Edel, Leon. Henry James: the Conquest of London (1870 – 1881), Vol II. Philadelphia: J.B. Lippincott Company, 1962.
Reason read: to continue the series started in April in honor of Henry James’s birth month.
At the end of Henry James: the Untried Years the year was 1870 and James had just returned to Cambridge, Massachusetts after his first major jaunt through Europe. His beloved cousin, Minnie Temple, had succumbed to a very long illness and James was finding his way as a successful writer. Now, in Henry James: the Conquest of London James is broadening his horizons with another trip to Europe. Volume One outlined James’s personality and temperament and the seedling of his career as a writer whereas Volume Two waters that seedling and produces the blossoming of a true novelist. The parallels between Henry’s characters and that of his own grow. It is life feeding art. The art that begins to blossom is the ever-famous Portrait of a Lady.
As an aside, James’s story Watch and Ward reminded me of the poem “If No One Ever Marries Me” by Laurence Alma-Tadema. Both narrators say if they are unlucky in love they will adopt/buy a little orphan girl to bring up.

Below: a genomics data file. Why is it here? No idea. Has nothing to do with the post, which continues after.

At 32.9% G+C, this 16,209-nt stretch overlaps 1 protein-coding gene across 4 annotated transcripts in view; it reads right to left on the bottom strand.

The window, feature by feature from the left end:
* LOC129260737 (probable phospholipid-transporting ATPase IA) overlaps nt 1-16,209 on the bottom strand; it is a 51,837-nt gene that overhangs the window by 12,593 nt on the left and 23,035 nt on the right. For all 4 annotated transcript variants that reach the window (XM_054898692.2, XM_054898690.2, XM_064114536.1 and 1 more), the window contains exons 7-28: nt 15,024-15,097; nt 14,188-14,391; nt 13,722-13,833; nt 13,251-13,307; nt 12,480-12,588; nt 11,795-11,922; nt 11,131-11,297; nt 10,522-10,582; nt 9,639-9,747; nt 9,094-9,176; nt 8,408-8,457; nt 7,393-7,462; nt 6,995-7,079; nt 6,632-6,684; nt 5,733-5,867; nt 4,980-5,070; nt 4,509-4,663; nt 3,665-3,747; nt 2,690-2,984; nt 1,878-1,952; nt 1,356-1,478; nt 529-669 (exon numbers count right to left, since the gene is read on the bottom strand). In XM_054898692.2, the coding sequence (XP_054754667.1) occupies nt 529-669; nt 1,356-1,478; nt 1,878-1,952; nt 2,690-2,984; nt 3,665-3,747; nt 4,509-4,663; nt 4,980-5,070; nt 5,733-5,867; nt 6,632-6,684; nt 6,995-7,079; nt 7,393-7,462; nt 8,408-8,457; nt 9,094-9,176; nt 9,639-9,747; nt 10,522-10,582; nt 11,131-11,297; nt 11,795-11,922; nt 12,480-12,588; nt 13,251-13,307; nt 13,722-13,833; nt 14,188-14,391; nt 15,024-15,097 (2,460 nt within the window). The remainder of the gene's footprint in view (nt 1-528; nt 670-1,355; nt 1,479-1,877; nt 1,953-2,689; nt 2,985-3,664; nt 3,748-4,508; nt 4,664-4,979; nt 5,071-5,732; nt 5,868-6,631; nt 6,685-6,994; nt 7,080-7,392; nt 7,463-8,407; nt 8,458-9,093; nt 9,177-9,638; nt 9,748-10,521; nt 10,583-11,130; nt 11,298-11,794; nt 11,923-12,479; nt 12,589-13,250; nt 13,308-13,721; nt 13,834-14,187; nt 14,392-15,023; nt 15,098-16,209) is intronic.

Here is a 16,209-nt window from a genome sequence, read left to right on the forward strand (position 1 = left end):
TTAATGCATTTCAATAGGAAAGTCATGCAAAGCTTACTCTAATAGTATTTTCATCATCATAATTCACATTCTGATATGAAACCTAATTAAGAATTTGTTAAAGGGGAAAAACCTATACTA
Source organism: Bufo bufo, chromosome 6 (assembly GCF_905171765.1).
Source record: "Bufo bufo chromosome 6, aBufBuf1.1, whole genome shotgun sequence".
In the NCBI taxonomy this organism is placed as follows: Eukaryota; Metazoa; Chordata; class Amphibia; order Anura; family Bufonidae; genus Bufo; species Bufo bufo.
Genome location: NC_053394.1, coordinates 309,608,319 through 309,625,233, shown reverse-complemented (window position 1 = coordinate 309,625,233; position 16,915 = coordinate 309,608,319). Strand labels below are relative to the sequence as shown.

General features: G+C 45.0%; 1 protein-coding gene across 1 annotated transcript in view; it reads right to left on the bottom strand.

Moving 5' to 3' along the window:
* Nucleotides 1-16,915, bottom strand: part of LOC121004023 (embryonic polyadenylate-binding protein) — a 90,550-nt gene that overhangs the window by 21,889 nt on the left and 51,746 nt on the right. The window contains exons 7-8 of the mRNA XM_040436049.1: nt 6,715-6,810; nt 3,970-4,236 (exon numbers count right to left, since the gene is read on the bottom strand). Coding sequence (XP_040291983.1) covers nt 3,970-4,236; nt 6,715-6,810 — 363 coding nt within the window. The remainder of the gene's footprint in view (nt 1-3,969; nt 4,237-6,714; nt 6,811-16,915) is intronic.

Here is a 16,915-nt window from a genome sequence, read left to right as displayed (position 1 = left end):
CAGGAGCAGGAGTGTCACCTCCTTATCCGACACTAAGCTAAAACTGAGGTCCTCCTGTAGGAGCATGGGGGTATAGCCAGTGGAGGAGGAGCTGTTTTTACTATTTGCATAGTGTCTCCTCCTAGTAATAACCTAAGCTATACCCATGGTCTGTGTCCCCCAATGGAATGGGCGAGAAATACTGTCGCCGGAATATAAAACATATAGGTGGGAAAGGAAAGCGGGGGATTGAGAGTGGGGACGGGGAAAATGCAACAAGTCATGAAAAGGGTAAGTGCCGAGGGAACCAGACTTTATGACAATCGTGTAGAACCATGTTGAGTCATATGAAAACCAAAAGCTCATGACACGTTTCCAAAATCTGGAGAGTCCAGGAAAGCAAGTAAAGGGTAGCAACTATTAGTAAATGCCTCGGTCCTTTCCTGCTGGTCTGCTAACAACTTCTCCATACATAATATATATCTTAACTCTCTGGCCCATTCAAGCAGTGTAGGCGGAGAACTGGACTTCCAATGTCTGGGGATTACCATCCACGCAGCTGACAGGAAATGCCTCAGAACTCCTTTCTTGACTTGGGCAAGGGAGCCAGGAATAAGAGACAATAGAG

Quotes I liked, “He thrived more on people than upon scenery” (p 88),
Author fact: Edel read some 7,000 letters to and from Henry James in order to write the series.
Book trivia: Like Vol. I there are eight photographs in Conquest of London.
Nancy said: Nancy said if you want to learn about the life of Henry James you can’t do better than Leon Edel’s “magnificent” five volumes (p 144).
BookLust Twist: from More Book Lust in the chapter called “The Literary Lives: the Americans” (p 144).